I wrote a story a few years ago about a Pleasanton woman who, for a Girl Scout project when she was 11, in 1944, began to write to a Dutch girl living in Rotterdam. How different their two worlds must have been. They continued to write through the years, sharing everyday tales of growing up, getting married and having children, and eventually visited each other. The woman died in March, so it was a total of 62 years of letter writing.
Last year when both my son Pepe and my daughter Zoe were home for Christmas, they enjoyed reading old letters of mine. These were letters I'd written to my parents while I was living overseas. When I lived in Jeddah for four years, my father was sales manager at a printing company in San Jose and he had my correspondence bound in three attractive red volumes - "Letters from Saudi Arabia" - with an introduction he wrote. He had given me 5-1/2- by 8-1/2 inch stationery to use. He retyped letters I wrote to my sister, and he added news clippings, too. Pepe especially loves these volumes because they chronicle his years from ages 3 to 7. I like to remember the shifting sand dunes outside the city, and the call to prayers from the corner mosque that awakened us each morning.
My father was retired when our family later moved to Bangkok but he kept my letters in a box labeled "Letters from Dolores." I'd brought it home some years ago, stuck it into a guestroom closet, and forgotten about it. But Pepe spotted it last year, and he and Zoe enjoyed reading the letters, reliving their childhoods, and seeing our move to Bangkok through my eyes as shared with my parents. And we'd forgotten all about our pet mynah birds.
These days, of course, most correspondence is done through e-mail and telephone calls, which are now affordable. How I wish we'd had e-mail when Pepe came back to the States from Bangkok to go to Stanford. We tried to call but this was before cell phones and we only managed to reach his roommate. They didn't get along; Pepe's only comment about him was: "He makes his bed every day." I faithfully wrote to Pepe every week or so and he wrote back wonderful, long, detailed letters - about twice a year.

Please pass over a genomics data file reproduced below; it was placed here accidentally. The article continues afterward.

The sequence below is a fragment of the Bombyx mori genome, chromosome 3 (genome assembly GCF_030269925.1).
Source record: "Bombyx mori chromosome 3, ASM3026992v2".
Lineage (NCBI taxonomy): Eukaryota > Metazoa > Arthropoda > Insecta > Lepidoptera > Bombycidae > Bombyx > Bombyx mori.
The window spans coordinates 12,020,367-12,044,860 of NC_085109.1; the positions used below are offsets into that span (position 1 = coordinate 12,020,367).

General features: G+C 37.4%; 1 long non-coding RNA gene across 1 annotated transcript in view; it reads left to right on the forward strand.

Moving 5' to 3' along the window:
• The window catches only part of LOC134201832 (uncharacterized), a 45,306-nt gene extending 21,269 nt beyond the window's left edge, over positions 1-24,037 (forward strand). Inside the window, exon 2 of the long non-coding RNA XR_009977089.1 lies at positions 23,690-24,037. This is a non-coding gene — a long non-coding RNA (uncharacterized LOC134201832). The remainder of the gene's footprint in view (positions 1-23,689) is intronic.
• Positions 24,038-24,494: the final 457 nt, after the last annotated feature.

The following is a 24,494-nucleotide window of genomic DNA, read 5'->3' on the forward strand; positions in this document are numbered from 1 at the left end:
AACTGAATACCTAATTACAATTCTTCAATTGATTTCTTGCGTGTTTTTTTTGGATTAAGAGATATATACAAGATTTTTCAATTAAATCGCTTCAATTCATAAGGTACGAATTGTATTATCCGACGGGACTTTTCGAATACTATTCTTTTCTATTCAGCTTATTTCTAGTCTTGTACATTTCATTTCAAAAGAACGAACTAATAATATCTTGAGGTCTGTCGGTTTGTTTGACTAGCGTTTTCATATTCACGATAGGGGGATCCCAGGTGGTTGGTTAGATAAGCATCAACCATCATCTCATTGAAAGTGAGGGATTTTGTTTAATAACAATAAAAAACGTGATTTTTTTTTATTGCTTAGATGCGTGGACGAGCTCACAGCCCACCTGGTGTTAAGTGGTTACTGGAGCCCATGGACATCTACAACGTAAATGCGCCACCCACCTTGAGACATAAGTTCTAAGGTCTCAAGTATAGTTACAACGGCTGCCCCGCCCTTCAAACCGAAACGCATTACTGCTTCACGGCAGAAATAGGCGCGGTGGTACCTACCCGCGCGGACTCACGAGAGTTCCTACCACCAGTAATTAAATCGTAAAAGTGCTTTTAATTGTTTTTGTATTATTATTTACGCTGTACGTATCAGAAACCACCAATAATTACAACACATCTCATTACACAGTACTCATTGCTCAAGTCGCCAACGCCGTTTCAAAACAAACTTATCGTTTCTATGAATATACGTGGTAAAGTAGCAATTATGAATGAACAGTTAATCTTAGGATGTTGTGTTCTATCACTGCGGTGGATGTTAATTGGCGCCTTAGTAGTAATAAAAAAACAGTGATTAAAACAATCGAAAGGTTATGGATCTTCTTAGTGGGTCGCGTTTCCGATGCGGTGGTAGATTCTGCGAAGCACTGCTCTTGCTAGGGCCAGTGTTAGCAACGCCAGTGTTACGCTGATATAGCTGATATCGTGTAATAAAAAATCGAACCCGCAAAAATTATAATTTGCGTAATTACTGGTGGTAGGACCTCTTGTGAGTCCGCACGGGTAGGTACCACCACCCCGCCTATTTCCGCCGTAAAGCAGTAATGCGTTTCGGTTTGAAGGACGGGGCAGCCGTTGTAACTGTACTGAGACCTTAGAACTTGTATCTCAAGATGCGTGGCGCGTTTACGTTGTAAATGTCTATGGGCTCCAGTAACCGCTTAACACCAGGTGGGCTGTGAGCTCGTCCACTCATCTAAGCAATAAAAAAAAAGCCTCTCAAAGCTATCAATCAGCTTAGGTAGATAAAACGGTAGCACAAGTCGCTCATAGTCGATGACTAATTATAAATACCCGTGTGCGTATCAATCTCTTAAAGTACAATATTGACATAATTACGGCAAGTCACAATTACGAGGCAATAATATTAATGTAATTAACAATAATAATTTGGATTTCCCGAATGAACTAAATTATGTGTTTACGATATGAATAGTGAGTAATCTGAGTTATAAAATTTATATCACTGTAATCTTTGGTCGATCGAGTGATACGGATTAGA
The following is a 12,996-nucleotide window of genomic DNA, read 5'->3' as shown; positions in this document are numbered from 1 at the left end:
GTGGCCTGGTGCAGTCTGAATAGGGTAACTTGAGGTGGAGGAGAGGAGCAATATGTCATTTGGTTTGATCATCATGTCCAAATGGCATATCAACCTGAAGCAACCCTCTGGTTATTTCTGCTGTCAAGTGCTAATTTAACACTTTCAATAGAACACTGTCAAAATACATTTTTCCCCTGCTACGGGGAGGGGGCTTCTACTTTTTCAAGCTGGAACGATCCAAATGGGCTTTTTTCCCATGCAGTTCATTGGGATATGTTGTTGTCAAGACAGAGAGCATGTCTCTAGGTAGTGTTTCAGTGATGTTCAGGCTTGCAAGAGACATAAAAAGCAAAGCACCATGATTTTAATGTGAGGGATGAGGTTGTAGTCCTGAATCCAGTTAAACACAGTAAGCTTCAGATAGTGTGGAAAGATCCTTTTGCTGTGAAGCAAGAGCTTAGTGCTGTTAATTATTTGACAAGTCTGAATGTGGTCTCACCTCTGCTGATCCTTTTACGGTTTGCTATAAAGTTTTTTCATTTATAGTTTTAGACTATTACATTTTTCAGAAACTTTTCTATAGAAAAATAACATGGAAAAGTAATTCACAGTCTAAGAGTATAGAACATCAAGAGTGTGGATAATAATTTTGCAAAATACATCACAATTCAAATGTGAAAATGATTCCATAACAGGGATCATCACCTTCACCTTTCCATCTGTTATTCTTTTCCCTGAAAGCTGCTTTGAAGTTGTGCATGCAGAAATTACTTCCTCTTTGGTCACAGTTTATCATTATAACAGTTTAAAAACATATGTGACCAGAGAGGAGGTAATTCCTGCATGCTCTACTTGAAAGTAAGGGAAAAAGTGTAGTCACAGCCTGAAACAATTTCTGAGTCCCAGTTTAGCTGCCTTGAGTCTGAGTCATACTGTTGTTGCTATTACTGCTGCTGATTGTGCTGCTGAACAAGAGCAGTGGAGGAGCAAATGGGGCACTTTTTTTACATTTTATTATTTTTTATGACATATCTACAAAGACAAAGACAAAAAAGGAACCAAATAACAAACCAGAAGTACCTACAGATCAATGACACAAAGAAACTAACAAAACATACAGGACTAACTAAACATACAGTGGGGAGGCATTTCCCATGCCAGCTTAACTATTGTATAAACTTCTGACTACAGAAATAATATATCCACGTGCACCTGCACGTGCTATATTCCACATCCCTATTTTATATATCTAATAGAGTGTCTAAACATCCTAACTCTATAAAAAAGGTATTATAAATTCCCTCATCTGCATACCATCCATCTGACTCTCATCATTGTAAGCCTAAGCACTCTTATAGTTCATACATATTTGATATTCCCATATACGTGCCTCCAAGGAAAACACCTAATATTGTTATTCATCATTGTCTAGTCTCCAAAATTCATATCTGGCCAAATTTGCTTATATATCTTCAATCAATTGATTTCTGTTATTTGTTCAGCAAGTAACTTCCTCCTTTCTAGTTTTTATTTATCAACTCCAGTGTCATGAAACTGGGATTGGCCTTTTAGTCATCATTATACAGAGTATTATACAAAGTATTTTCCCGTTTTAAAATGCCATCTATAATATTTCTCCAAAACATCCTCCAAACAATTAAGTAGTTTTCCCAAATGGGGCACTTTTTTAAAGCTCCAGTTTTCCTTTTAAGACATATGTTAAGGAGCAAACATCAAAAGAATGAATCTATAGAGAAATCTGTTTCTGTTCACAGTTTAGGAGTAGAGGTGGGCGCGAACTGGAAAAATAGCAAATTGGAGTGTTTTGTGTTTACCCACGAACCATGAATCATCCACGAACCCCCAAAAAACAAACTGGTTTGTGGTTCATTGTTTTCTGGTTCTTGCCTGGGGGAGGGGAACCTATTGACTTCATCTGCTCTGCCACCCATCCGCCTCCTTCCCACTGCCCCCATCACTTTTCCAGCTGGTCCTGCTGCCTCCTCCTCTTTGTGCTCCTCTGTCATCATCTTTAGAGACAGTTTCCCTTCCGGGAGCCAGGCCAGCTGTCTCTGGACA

Now Pepe lives in Berlin, but thanks to e-mail and instant messaging it sometimes feels like he's in the next room. When he writes long e-letters, I print them out and save them. I talk to Zoe, who is in San Diego, frequently on the phone as well as keeping in touch via brief e-mails but we'll have nothing to read in later years.
Invitations also have gone electronic. Many don't use regular e-mail but go through www.evite.com, which is pretty slick, but not very personal. With e-vite, we not only know who else is planning to attend but what they have to say about it. I was invited to a tamale party last year and, reading the comments, I learned that the party was more about tequila than tamales. Count me in! But I'm glad my friends who give an annual New Year's party still craft a clever invitation each year, create one for each invitee, and leave it at our door. The old-fashioned invitation is so gracious and welcoming.
I assume love letters are still being written the old-fashioned way, but that might be my age showing. Affectionate e-mails are nice, but I don't see how they can replace a love note stuck in a pocket or a snail-mailed card or letter that shows the handwriting of the loved one and actually was once held by him/her. (I'm reading "Love in the Time of Cholera" - perhaps it's altering my perceptions on romance and love letters.)
I know kids write to our troops overseas so I guess they still learn to write letters in school. But do they still have pen pals - or are they now e-pals?
-Dolores Fox Ciardelli can be e-mailed at editor@DanvilleWeekly.com.